Watching Roy Halladay pitch made me feel like a child, even though I wasn’t. That is, watching him pitch gave me the sense of uncontextualized awe that I had otherwise left behind in sports. So many years did I watch him as a Blue Jay mow down my favorite team—he was unhittable, even though, logically, I saw them get the occasional hit off them—and felt like he was throwing on a plane so far above the rest of baseball that even now, I half-disbelieve the statistics. How could he have ever had an ERA over 2.00? I’m sure I never saw him give up more than a single fluke run in any given game. He was myth to me, even as an active player. He was inevitable and unbeatable as a natural disaster. He made me feel like I had as a kid, convinced that superhumans played baseball. I’m not sure I’ll ever know better.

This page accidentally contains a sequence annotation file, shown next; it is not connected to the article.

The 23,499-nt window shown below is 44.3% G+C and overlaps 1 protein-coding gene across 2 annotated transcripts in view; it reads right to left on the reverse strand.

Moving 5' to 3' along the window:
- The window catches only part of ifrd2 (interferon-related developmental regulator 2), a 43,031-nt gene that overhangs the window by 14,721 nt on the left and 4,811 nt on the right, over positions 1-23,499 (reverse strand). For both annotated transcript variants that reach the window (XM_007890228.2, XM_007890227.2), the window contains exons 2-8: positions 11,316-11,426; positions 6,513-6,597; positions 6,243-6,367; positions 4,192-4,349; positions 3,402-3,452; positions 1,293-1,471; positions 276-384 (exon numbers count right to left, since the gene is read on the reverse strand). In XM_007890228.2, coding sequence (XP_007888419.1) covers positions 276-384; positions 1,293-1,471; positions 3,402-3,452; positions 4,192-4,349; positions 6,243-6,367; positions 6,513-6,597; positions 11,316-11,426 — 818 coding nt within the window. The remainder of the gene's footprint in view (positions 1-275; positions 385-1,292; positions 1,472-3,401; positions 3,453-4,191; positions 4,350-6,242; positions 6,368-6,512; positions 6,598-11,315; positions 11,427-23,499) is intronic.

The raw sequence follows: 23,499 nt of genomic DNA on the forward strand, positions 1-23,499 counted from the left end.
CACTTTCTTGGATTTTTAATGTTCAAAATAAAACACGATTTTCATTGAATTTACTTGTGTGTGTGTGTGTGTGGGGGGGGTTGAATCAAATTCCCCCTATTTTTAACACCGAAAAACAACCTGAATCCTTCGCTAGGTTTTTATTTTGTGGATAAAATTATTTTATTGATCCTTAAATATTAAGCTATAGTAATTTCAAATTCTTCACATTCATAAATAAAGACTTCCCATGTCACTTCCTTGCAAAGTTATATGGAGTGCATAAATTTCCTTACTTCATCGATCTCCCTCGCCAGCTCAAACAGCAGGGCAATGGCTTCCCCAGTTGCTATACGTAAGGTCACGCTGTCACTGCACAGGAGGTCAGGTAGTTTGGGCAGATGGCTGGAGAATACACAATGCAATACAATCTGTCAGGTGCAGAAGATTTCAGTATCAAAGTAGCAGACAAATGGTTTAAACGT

Except Halladay, who died yesterday in Florida at age 40 in the crash of a small plane he was piloting, wasn’t superhuman. Any remembrance you read today from baseball people will mention his work ethic—a Phillies batting practice pitcher recalls finding him in the weight room 10 hours before game time. He worked hard to be great. That was as inspiring to his teammates and opponents as the result was awe-inspiring for me. Not superhuman; just big, strong, smart, and not willing to accept anything less than being as good a pitcher as he could possibly be.
No wonder even his contemporaries looked up to him.
I feel lucky just for having seen Roy Halladay pitch. I’m happy to do my part in the myth-making, though there’s not really that much work to do.